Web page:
After graduating in International Economics in 2005 I went to work for a management consulting firm. It was a high profile company, so I needed to wear a suit every day. I remember that before getting started I went out shopping and spent around $2500 buying five suits and an endless number of shirts. Different colors, some with stripes, matching ties. All in all I could run 2 weeks without repeating an outfit.
My pockets were sorry, but I felt really good about it. The feeling was even better the following Monday, when I finally got to wear one of the suits (the best one, rest assured) and go to work. I needed to use the subway to arrive there, and I was surprised about the amount of self-confidence that one could derive from a piece of clothing. The subway was crowded, and I would look to other people, stamp a smile on my face and think: “Hah! Look at this shiny suit baby. It proves I am smarter than you. Richer than you. More powerful than you!”
It was a good feeling, but soon my perspectives changed. After 3 months working for said consulting firm I realized that it was not the right place for me. Maybe the problem was not the suits or the expensive Montblanc pens that our directors used to sign the papers, I figured, so I decided to give the corporate world another shot. I went to work for a multinational company in the telecommunications sector, but after one year I arrived to the same conclusion. I quit my job for good and started working as self-employed with some entrepreneurial projects.
Today all my suits, shirts and ties are inside a big box on my closet, and they they are not going anywhere in the near future. The more I think about it, the more I find that wearing a suit to work might be inversely correlated to one’s intelligence.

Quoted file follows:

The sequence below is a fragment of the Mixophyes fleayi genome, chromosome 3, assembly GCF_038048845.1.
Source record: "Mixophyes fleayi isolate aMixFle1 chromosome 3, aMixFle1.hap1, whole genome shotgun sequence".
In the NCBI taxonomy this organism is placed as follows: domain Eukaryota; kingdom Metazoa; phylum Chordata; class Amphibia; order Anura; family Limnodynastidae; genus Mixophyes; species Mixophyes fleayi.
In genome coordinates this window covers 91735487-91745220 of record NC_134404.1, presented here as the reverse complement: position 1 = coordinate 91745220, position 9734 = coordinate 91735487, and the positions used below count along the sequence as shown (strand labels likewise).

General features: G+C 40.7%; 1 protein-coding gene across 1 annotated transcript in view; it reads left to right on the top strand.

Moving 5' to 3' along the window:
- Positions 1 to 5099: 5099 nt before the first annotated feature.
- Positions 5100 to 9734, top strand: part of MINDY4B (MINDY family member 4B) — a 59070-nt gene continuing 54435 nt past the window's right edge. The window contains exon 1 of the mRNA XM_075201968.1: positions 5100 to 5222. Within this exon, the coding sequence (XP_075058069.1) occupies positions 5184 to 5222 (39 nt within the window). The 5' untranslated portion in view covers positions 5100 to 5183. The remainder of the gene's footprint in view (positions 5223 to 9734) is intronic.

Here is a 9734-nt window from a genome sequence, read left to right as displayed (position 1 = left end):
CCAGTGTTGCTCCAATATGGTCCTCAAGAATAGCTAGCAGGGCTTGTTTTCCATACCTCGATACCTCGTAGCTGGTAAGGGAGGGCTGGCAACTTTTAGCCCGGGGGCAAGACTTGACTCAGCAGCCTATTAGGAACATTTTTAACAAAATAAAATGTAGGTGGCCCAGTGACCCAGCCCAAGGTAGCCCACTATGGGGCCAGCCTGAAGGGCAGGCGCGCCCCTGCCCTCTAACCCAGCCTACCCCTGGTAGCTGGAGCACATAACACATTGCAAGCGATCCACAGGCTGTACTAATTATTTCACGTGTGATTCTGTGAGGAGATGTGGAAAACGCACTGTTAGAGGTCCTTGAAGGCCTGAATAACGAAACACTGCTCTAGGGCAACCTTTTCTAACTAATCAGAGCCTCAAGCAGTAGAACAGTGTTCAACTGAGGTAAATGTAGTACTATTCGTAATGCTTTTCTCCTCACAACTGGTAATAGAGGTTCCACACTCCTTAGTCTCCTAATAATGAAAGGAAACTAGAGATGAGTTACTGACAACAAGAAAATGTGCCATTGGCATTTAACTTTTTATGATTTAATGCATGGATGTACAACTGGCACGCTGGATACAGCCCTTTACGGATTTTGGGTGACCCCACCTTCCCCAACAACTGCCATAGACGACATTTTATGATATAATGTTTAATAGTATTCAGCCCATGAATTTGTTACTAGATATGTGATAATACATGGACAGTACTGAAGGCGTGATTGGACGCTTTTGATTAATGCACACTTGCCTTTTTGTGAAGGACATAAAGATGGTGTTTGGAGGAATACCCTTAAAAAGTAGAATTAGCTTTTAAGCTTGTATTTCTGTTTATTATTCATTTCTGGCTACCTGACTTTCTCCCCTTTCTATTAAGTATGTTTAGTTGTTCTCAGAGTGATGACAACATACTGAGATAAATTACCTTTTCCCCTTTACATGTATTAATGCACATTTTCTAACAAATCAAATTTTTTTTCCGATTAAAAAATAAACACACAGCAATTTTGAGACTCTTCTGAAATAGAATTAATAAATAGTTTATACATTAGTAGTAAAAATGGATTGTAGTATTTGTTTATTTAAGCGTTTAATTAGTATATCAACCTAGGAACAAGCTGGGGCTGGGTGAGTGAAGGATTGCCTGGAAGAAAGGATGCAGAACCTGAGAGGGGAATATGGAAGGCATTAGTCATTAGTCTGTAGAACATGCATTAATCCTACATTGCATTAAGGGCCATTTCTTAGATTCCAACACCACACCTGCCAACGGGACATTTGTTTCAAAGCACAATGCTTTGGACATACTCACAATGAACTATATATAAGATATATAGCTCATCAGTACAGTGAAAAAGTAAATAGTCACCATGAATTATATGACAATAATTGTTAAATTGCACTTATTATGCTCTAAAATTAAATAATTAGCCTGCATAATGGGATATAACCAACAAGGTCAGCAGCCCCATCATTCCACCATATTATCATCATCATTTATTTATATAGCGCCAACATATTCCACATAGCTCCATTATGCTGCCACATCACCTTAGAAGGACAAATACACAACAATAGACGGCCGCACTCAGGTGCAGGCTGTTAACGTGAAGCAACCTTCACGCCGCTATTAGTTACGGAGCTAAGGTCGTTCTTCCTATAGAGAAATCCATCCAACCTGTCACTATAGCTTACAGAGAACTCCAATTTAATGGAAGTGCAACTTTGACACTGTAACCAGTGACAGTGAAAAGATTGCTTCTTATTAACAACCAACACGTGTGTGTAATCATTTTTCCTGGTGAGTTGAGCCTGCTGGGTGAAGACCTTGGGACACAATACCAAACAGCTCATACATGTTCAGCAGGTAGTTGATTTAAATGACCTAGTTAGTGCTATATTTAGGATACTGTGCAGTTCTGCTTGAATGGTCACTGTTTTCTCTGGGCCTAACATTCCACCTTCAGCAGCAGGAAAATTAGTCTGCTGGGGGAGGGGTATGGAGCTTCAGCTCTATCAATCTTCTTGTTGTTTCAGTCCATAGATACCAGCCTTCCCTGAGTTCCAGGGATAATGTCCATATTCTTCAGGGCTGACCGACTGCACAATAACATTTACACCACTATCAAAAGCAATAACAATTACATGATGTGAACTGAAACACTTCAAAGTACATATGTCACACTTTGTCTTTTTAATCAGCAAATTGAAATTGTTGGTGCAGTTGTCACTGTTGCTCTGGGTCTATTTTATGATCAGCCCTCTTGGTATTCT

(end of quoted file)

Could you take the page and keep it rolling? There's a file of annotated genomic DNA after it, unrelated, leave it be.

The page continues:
First of all suits are not comfortable. In my opinion, a guy working under a tree with his laptop, wearing shorts and sandals is a hundred times smarter than someone working in a suit inside an air-conditioned, fancy looking office. Regardless of the money each of them is making.
Secondly, suits are a sign of vanity. Whether you admit it consciously or not, people wearing suits feel more confident, more powerful. Don’t get me wrong, feeling confident and powerful (in the sense of being able to control our own life and change things) are good things, but this should come from other factors (like a strong sense of integrity) rather than from a piece of clothing, an expensive pen or a luxury car.
Think about Steve Jobs, Sergey Brin and Larry Page, Mark Zuckerberg…
Managers and MBAs wear suits. People that want to make money wear suits. Professional athletes that want to look important wear suits.
People that want to change the world do not.